Aloysius Ludwig Minkus (1826-1917), famous for his ballets Don Quixote (1869) and La Bayadere (1877), was born in Bohemia, and grew up in the dance capital Vienna. He hoped to establish a reputation as a violinist and composer, and by 1853 had emigrated to St Petersburg where he became the conductor and solo violinist of the private orchestra of Prince Nikolai Yusupov. In 1861 he was appointed violin soloist and, a year later, conductor of the Moscow Bolshoi Orchestra. He began a happy collaboration with the great French choreographer Arthur Saint-Leon (1821-1870), who was a real friend and inspiration to Minkus, and more than anyone else, helped to launch his career as a theatrical composer, producing five works in association with him in St Petersburg and Paris. Minkus's first ballet, the three-act Plamya lyubvi, ili Salamandra (The Flame of Love, or the Salamander, also called Fiammetta), was given its premiere on 13 February 1864 at the Bolshoi Kamenny Theater in St Petersburg (with Marfa Muravyeva in the leading role). The scenario and the choreography were by Saint-Leon, the most important dance master of the day in both Paris and Russia.
Saint-Leon's influence secured this work production in the French capital, and it was perhaps for this occasion that Minkus accompanied Saint-Leon to Paris to mount the work at the Academie Royale de Musique. Reduced to two acts, and re-christened Nemea, ou l'Amour venge (with a scenario adapted by Henri Meilhac & Ludovic Halevy), the ballet was performed at the Paris Opera on 11 July 1864, with considerable success (again with Marfa Muravyeva, and with Eugenie Fiocre as Cupid). It remained in the repertoire for seven years, attaining 53 performances by 1871. Theophile Gautier remarked on the atmospheric quality of Minkus's music, its "haunting, dreamy quality." Roqueplan singled out Saint-Leon's choreography for its "imagination and originality, his ability to handle masses." Some of the Airs de Ballet were almost immediately published by Henri Hegel (1865), and are reproduced here. By now Minkus was becoming known internationally.
So when five years later the Paris Opera ordered a new grand ballet from Saint-Leon to a libretto by Charles Nuitter, Saint-Leon involved Minkus in the project, securing for him a hand in the composition of the first and fourth scenes of this new work, La Source. The other two scenes were entrusted to the young Leo Delibes, thirty at the time, who had drawn favourable attention to himself in the preparation of the ballet music for the premiere of Meyerbeer's posthumous L'Africaine in 1865. The first performance of La Source on 12 November 1866 was great success for Delibes, whose bold and colourful composition was praised at the expense of Minkus's subtler contribution. Saint-Leon immediately began planning another work with Nuitter and Delibes, and one which would crown the young French's composer's success with triumph, Coppelia. Saint-Leon nevertheless continued to work with Minkus, despite his busy engagements in Paris. The choreographer's greatest ballet for Russia was his work with Cesare Pugni, Koniok-Gorbunok (The Little Humpbacked Horse) (1864), based on a Russian fairytale.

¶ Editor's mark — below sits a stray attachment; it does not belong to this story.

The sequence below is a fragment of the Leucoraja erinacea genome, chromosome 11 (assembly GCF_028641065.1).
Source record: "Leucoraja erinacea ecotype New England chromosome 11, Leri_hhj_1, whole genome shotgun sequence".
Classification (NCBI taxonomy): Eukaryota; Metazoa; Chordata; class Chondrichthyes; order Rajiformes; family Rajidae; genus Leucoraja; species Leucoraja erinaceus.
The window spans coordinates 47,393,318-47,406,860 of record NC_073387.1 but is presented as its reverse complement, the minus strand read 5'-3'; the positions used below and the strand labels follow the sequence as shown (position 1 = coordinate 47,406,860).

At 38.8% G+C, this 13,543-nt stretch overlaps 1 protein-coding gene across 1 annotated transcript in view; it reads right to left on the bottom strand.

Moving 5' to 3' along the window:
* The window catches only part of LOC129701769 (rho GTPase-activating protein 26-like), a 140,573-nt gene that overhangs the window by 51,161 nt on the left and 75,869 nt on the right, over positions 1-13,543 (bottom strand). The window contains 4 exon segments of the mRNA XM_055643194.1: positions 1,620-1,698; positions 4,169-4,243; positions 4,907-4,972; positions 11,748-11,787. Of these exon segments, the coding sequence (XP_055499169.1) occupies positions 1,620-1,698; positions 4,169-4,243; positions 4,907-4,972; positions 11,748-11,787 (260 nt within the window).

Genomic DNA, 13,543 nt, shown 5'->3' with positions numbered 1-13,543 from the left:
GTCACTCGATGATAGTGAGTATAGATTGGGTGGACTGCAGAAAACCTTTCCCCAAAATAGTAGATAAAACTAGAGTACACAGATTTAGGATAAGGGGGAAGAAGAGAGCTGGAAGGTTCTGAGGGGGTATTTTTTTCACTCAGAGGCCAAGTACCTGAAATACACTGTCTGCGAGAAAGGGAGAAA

He now tapped into the same folk material in a new work with Minkus, Zolotaya rybka (The Golden Fish), based on Alexander Pushkin's Legend of the fisher and the little fish. On 20 November 1866, for the celebration of the Tsarevitch's wedding, Saint-Leon oversaw the production of a one-act version of this new ballet, Le Poisson dore, at the Bolshoi Kamenny Theater in St Petersburg. The work was then developed as a three-act ballet for the same theater a year later (8 October 1867). Minkus's music was very well received. As with La Source, it was carefully adapted in form and mood to the scenario, remarkable for its panache and beautiful writing for solo instruments (violin, flute, cello, cornet), and for reflecting the nature of the fairytale scenario in the appropriation of national folk styles (Polish, Kazak, Cossack). The score was considered worthy of full publication in piano reduction by the St Petersburg house of Stellowsky (c. 1870), and is reproduced here. The last collaboration between Minkus and Saint-Leon followed two years after that, a partial arrangement of La Source, given in St Petersburg as Liliya (Le Lys) in 1869.